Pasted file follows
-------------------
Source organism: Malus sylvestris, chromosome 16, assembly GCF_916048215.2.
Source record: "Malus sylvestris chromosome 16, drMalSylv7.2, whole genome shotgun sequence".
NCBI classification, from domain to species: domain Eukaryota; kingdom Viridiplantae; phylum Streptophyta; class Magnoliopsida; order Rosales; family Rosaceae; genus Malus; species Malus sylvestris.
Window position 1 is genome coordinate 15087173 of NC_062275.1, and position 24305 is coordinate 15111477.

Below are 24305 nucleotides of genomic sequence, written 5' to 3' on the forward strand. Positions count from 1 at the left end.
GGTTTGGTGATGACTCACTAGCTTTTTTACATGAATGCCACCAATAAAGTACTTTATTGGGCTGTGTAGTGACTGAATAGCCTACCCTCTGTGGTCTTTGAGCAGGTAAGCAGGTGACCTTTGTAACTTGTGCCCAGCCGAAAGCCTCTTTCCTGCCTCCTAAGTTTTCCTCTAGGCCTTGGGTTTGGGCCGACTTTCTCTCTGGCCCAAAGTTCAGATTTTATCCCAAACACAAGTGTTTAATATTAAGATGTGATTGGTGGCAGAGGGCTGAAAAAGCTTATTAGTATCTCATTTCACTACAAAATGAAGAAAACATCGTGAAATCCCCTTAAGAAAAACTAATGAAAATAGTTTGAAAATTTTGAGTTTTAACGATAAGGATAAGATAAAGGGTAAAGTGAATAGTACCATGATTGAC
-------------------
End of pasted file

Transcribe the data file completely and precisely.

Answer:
Source organism: Malus sylvestris, chromosome 16, assembly GCF_916048215.2.
Source record: "Malus sylvestris chromosome 16, drMalSylv7.2, whole genome shotgun sequence".
NCBI classification, from domain to species: domain Eukaryota; kingdom Viridiplantae; phylum Streptophyta; class Magnoliopsida; order Rosales; family Rosaceae; genus Malus; species Malus sylvestris.
Window position 1 is genome coordinate 15087173 of NC_062275.1, and position 24305 is coordinate 15111477.

Below are 24305 nucleotides of genomic sequence, written 5' to 3' on the forward strand. Positions count from 1 at the left end.
GGTTTGGTGATGACTCACTAGCTTTTTTACATGAATGCCACCAATAAAGTACTTTATTGGGCTGTGTAGTGACTGAATAGCCTACCCTCTGTGGTCTTTGAGCAGGTAAGCAGGTGACCTTTGTAACTTGTGCCCAGCCGAAAGCCTCTTTCCTGCCTCCTAAGTTTTCCTCTAGGCCTTGGGTTTGGGCCGACTTTCTCTCTGGCCCAAAGTTCAGATTTTATCCCAAACACAAGTGTTTAATATTAAGATGTGATTGGTGGCAGAGGGCTGAAAAAGCTTATTAGTATCTCATTTCACTACAAAATGAAGAAAACATCGTGAAATCCCCTTAAGAAAAACTAATGAAAATAGTTTGAAAATTTTGAGTTTTAACGATAAGGATAAGATAAAGGGTAAAGTGAATAGTACCATGATTGAC